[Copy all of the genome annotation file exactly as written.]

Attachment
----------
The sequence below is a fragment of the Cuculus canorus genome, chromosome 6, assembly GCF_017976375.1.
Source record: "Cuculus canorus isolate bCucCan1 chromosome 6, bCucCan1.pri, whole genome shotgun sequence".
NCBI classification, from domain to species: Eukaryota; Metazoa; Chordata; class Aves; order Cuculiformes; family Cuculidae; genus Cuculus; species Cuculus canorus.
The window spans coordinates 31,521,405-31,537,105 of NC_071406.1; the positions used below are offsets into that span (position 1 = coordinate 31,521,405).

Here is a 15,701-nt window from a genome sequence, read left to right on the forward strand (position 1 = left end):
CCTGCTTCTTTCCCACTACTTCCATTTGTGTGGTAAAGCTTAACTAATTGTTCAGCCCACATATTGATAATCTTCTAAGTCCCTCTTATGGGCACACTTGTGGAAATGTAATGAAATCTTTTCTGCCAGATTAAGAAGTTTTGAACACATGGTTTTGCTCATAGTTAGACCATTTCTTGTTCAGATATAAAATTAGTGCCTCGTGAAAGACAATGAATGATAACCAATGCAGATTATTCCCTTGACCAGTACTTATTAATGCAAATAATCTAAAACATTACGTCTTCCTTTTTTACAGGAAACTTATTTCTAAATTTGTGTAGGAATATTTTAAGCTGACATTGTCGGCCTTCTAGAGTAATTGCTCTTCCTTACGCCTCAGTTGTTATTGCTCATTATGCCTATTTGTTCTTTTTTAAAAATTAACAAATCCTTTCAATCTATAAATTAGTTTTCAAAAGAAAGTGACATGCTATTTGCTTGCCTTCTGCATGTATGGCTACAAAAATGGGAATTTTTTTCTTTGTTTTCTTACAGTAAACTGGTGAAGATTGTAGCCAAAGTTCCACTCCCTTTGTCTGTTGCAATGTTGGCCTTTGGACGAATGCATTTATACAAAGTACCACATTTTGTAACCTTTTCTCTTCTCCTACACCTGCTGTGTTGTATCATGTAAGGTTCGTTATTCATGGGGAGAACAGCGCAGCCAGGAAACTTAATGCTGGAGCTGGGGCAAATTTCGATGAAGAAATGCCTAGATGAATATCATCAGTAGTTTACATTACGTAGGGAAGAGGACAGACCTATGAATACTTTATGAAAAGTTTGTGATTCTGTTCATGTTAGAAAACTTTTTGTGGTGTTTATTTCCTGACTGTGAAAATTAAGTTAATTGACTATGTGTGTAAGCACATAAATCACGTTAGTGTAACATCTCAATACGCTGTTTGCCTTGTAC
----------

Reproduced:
The sequence below is a fragment of the Cuculus canorus genome, chromosome 6, assembly GCF_017976375.1.
Source record: "Cuculus canorus isolate bCucCan1 chromosome 6, bCucCan1.pri, whole genome shotgun sequence".
NCBI classification, from domain to species: Eukaryota; Metazoa; Chordata; class Aves; order Cuculiformes; family Cuculidae; genus Cuculus; species Cuculus canorus.
The window spans coordinates 31,521,405-31,537,105 of NC_071406.1; the positions used below are offsets into that span (position 1 = coordinate 31,521,405).

Here is a 15,701-nt window from a genome sequence, read left to right on the forward strand (position 1 = left end):
CCTGCTTCTTTCCCACTACTTCCATTTGTGTGGTAAAGCTTAACTAATTGTTCAGCCCACATATTGATAATCTTCTAAGTCCCTCTTATGGGCACACTTGTGGAAATGTAATGAAATCTTTTCTGCCAGATTAAGAAGTTTTGAACACATGGTTTTGCTCATAGTTAGACCATTTCTTGTTCAGATATAAAATTAGTGCCTCGTGAAAGACAATGAATGATAACCAATGCAGATTATTCCCTTGACCAGTACTTATTAATGCAAATAATCTAAAACATTACGTCTTCCTTTTTTACAGGAAACTTATTTCTAAATTTGTGTAGGAATATTTTAAGCTGACATTGTCGGCCTTCTAGAGTAATTGCTCTTCCTTACGCCTCAGTTGTTATTGCTCATTATGCCTATTTGTTCTTTTTTAAAAATTAACAAATCCTTTCAATCTATAAATTAGTTTTCAAAAGAAAGTGACATGCTATTTGCTTGCCTTCTGCATGTATGGCTACAAAAATGGGAATTTTTTTCTTTGTTTTCTTACAGTAAACTGGTGAAGATTGTAGCCAAAGTTCCACTCCCTTTGTCTGTTGCAATGTTGGCCTTTGGACGAATGCATTTATACAAAGTACCACATTTTGTAACCTTTTCTCTTCTCCTACACCTGCTGTGTTGTATCATGTAAGGTTCGTTATTCATGGGGAGAACAGCGCAGCCAGGAAACTTAATGCTGGAGCTGGGGCAAATTTCGATGAAGAAATGCCTAGATGAATATCATCAGTAGTTTACATTACGTAGGGAAGAGGACAGACCTATGAATACTTTATGAAAAGTTTGTGATTCTGTTCATGTTAGAAAACTTTTTGTGGTGTTTATTTCCTGACTGTGAAAATTAAGTTAATTGACTATGTGTGTAAGCACATAAATCACGTTAGTGTAACATCTCAATACGCTGTTTGCCTTGTAC